The problem I had with the way the story is told is that no one comes off as sympathetic. Okay, so maybe no one involved in the scandal was sympathetic, but for the sake of the movie someone needed to be. The movie starts from Christine's point-of-view. She's young and impressionable, but she embraces the lifestyle that Stephen shows her with open arms and legs. Stephen comes across as a free spirit and a little slimy. As the story goes on, the point-of-view switches from Christine to him. Suddenly he's shown as someone left hung out to dry with no friends. But then he's the one who ditched Christine at the drop of the hat and used who knows how many other young women before her. Profumo is an adulterer and a liar and so is no sympathetic character either. In short, there's really no one to root for and care all that much about.
Perhaps the most likable character in the whole film is Mandy. She's chirpy, bubbly and seems to be enjoying herself throughout it all, which is more than can be said of just about anyone else in the story. Bridget Fonda, who does several nude scenes, seems to be having fun in the part. Her English accent isn't the best, but she still makes it work. Her scene on the witness stand is the highlight of the movie.
The performances are all around first rate. John Hurt does a very nice job as Stephen and I really do wish the entire movie had been told from his point of view. To me he's the most interesting character in the story and he certainly has the most tragic ending. Everyone looks the part, I just wish the movies was as good as it looks.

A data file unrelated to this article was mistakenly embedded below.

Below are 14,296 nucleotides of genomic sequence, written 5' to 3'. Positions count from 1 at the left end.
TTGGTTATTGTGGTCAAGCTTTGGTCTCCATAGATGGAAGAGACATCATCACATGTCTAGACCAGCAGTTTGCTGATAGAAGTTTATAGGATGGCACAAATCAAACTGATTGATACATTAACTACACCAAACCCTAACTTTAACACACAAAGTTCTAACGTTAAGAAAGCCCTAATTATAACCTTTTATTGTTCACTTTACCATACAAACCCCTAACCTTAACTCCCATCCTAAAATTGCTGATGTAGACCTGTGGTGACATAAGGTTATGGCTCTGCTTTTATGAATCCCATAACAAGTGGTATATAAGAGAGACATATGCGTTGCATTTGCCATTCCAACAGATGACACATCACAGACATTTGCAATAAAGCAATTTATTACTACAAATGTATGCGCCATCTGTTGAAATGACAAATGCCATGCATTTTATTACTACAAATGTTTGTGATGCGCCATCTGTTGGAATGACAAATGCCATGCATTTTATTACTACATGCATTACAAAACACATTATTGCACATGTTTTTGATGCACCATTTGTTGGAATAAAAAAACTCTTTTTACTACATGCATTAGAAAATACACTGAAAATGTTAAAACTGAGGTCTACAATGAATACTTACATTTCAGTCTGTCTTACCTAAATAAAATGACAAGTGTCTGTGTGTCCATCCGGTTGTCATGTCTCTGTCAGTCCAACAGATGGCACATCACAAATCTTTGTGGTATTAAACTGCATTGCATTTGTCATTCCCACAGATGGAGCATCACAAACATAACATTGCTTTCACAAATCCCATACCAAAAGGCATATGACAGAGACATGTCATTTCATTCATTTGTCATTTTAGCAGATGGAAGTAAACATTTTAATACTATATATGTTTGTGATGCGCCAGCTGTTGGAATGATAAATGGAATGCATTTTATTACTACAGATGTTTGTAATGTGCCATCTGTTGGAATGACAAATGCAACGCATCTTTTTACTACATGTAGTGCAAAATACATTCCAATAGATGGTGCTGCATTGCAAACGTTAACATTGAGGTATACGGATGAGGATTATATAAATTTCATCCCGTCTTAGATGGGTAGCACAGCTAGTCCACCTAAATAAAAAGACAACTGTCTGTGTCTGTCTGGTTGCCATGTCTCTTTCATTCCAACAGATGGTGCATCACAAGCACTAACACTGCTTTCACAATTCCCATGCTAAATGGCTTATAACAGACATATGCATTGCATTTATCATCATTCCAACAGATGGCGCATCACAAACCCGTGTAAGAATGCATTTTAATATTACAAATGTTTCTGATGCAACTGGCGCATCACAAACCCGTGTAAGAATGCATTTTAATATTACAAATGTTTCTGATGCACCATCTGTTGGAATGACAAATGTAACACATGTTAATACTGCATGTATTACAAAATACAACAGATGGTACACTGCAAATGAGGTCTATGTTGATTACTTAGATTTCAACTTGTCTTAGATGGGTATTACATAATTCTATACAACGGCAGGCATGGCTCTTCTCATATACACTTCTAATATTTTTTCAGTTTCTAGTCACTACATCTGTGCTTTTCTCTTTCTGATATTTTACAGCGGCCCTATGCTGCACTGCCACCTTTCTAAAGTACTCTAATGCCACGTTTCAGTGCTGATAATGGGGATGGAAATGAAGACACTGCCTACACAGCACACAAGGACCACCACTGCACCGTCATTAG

While sex scandals are as common today as young women famous for little more than their sex lives, it was quite the novelty in the early 1960s. The Kardashians, Paris Hilton and all their ilk should be grateful for Keeler and Rice-Davies. They were the pioneers of fleeting tabloid celebrity brought on by sexual escapades.
Bridget Fonda and Joanne Whalley in Scandal.
What I liked best about Scandal was the manner in which it depicts the role of sex in politics. The viewer starts off on the outside of the political arena. We enter the world of wealth and power alongside Christine Keeler, like her we discover who these men are as the story goes along. Although very young, she's already a showgirl so she's not presented as a total innocent by any means but she is definitely shown as being heavily influenced by Stephen Ward. Under his tutelage she begins to live a completely hedonistic lifestyle fueled by alcohol, marijuana and lots of sex. She soon finds herself attending orgies with some very powerful men.